• However, with patience, consistency, and positive reinforcement techniques, Dachshunds can be trained successfully.
  • Early socialisation is crucial for Dachshunds to help them develop good manners, interact well with people and other animals, and become well-rounded dogs.
  • Short and engaging training sessions that focus on positive rewards, such as treats, praise, and play, can help keep them motivated and interested.
  • It's important to establish clear rules and boundaries and be firm but gentle in your training approach.
  • Remember to keep training sessions fun and interesting to prevent boredom and maintain their attention.
Luna, the Dachshund
Luna, the Dachshund

What do Dachshunds eat?

  • Dachshunds should be fed a high-quality dog food that is appropriate for their age, size, and activity level.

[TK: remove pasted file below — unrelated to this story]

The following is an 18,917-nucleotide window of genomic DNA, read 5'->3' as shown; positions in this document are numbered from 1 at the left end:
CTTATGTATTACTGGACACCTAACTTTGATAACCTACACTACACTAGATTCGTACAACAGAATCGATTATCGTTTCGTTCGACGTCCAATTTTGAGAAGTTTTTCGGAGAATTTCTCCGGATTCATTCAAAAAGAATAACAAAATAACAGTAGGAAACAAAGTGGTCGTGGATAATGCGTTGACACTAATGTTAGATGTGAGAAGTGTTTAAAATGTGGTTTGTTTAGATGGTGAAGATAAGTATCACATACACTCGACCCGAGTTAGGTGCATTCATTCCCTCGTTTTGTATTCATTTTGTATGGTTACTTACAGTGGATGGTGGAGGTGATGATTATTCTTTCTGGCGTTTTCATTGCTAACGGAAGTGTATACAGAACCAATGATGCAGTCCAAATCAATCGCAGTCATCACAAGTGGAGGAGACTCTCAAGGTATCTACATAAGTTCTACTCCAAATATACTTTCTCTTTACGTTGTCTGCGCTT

• It's important to follow the feeding guidelines provided by the dog food manufacturer and adjust the portion sizes as needed to maintain a healthy weight.
  • Most adult Dachshunds do well being fed twice daily.
  • Dachshund puppies have different nutritional needs than adult dogs and should be fed a specially formulated puppy diet until they reach approximately 12 months of age.
  • Puppies should be fed 3-4 times daily until they are 6 months old when this can be reduced to twice daily.
  • The transition to adult dog food should be gradual and based on the advice of your vet.
  • Dachshunds have a tendency to gain weight, so it's important to monitor their food intake and avoid overfeeding or excessive treats.

Are Dachshunds healthy?